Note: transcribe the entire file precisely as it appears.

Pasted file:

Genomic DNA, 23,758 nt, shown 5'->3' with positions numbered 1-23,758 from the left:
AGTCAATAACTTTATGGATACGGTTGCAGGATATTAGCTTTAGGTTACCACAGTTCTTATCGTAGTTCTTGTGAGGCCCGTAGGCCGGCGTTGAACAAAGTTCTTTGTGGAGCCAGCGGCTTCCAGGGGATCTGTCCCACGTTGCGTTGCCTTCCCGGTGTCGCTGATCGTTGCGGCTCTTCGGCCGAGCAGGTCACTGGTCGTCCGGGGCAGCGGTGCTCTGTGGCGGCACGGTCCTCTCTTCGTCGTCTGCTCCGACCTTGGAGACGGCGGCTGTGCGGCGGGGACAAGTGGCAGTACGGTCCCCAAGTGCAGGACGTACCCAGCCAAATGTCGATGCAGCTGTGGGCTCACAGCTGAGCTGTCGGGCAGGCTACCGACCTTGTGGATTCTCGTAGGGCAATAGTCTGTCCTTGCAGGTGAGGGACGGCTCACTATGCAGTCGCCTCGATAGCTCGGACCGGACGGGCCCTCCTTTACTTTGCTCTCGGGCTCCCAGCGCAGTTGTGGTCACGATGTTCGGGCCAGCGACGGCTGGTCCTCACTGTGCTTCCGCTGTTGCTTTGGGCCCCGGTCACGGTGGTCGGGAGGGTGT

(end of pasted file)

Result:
Genomic DNA, 23,758 nt, shown 5'->3' with positions numbered 1-23,758 from the left:
AGTCAATAACTTTATGGATACGGTTGCAGGATATTAGCTTTAGGTTACCACAGTTCTTATCGTAGTTCTTGTGAGGCCCGTAGGCCGGCGTTGAACAAAGTTCTTTGTGGAGCCAGCGGCTTCCAGGGGATCTGTCCCACGTTGCGTTGCCTTCCCGGTGTCGCTGATCGTTGCGGCTCTTCGGCCGAGCAGGTCACTGGTCGTCCGGGGCAGCGGTGCTCTGTGGCGGCACGGTCCTCTCTTCGTCGTCTGCTCCGACCTTGGAGACGGCGGCTGTGCGGCGGGGACAAGTGGCAGTACGGTCCCCAAGTGCAGGACGTACCCAGCCAAATGTCGATGCAGCTGTGGGCTCACAGCTGAGCTGTCGGGCAGGCTACCGACCTTGTGGATTCTCGTAGGGCAATAGTCTGTCCTTGCAGGTGAGGGACGGCTCACTATGCAGTCGCCTCGATAGCTCGGACCGGACGGGCCCTCCTTTACTTTGCTCTCGGGCTCCCAGCGCAGTTGTGGTCACGATGTTCGGGCCAGCGACGGCTGGTCCTCACTGTGCTTCCGCTGTTGCTTTGGGCCCCGGTCACGGTGGTCGGGAGGGTGT